How Individuals Smooth Spending: Evidence from the 2013 Government Shutdown Using Account Data

Michael Gelman, Shachar Kariv, Matthew D. Shapiro, Dan Silverman, Steven Tadelis

NBER Working Paper No. 21025
Issued in March 2015, Revised in November 2015
NBER Program(s):Economic Fluctuations and Growth, Monetary Economics, Public Economics, Productivity, Innovation, and Entrepreneurship

Using comprehensive account records, this paper examines how individuals adjusted spending and saving in response to a temporary drop in income due to the 2013 U.S. government shutdown. The shutdown cut paychecks by 40% for affected employees, which was recovered within 2 weeks. Though the shock was short-lived and completely reversed, spending dropped sharply implying a naïve estimate of the marginal propensity to spend of 0.58. This estimate overstates how consumption responded. While many individuals had low liquidity, they used multiple strategies to smooth consumption including delay of recurring payments such as mortgages and credit card balances.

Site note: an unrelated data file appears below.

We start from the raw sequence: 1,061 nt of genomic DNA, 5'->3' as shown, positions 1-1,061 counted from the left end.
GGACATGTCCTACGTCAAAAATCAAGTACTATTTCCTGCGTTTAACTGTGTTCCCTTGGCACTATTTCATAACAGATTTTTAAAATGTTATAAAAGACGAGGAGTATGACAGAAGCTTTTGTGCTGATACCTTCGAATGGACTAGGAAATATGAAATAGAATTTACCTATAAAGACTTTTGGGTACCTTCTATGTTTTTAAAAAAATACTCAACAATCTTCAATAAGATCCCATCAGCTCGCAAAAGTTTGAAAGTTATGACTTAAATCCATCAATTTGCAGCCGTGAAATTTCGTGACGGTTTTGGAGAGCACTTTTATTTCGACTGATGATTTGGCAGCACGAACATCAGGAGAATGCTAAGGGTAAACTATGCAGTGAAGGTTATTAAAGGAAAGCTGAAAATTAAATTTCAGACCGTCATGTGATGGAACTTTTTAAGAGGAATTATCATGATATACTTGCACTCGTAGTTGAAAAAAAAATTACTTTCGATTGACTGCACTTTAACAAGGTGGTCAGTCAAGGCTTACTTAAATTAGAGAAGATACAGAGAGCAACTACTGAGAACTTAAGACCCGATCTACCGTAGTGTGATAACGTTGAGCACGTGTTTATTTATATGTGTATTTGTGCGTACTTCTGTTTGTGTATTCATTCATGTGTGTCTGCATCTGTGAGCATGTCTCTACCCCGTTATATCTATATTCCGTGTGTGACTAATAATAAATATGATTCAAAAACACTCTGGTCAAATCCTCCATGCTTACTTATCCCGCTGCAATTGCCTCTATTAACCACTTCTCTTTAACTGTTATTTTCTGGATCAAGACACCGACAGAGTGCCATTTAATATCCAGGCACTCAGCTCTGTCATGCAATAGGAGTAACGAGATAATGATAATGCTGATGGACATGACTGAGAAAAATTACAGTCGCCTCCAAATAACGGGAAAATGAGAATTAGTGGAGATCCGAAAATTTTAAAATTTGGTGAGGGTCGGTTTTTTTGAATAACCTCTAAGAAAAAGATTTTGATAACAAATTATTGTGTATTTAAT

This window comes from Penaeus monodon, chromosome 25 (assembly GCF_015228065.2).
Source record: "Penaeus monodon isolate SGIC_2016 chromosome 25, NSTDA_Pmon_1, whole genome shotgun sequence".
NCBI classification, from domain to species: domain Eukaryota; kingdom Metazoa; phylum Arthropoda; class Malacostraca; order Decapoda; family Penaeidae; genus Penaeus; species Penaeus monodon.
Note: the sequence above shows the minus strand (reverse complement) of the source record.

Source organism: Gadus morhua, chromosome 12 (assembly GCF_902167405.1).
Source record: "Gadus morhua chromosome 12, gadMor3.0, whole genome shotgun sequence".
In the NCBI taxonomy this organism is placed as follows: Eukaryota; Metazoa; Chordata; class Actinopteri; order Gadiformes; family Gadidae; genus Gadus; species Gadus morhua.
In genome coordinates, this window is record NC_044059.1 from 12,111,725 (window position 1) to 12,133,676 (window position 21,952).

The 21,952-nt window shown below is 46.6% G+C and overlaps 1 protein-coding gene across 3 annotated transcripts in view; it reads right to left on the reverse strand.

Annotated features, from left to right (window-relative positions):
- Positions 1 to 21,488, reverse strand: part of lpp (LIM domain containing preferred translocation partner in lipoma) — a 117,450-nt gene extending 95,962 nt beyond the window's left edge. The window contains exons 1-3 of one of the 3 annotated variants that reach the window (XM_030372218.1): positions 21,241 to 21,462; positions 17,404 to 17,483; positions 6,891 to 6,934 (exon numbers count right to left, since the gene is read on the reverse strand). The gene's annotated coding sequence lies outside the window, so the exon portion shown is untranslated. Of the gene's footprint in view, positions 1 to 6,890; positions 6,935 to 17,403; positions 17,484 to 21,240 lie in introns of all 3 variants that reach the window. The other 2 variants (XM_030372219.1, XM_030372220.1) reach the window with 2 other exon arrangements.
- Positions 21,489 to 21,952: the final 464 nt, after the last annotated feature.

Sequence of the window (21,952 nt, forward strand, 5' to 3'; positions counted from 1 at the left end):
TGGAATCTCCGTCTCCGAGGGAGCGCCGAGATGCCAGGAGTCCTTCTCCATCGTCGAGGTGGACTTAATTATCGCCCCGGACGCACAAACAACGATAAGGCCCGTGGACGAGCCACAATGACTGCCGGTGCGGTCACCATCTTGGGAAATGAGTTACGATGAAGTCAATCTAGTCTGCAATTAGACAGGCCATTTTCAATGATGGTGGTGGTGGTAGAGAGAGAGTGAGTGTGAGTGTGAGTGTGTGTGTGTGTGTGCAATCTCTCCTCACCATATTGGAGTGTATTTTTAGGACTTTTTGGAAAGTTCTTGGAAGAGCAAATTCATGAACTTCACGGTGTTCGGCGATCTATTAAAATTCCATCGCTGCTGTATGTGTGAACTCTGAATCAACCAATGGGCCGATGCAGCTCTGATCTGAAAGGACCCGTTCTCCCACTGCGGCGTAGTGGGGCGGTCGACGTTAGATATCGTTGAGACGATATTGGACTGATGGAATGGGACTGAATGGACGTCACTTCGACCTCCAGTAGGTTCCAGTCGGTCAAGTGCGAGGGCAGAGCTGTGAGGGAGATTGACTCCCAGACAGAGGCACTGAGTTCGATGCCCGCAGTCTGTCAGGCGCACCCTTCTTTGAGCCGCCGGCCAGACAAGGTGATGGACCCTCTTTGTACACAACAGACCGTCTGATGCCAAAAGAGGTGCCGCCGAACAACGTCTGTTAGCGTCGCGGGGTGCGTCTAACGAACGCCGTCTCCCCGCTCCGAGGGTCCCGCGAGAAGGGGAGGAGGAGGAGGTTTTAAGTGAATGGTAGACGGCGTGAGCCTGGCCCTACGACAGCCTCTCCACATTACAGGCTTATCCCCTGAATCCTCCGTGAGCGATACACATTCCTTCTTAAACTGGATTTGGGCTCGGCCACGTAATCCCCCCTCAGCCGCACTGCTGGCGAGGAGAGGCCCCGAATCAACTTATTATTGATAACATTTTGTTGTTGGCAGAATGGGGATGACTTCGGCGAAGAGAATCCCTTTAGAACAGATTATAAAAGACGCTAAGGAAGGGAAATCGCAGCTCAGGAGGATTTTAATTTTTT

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Document Object Identifier (DOI): 10.3386/w21025


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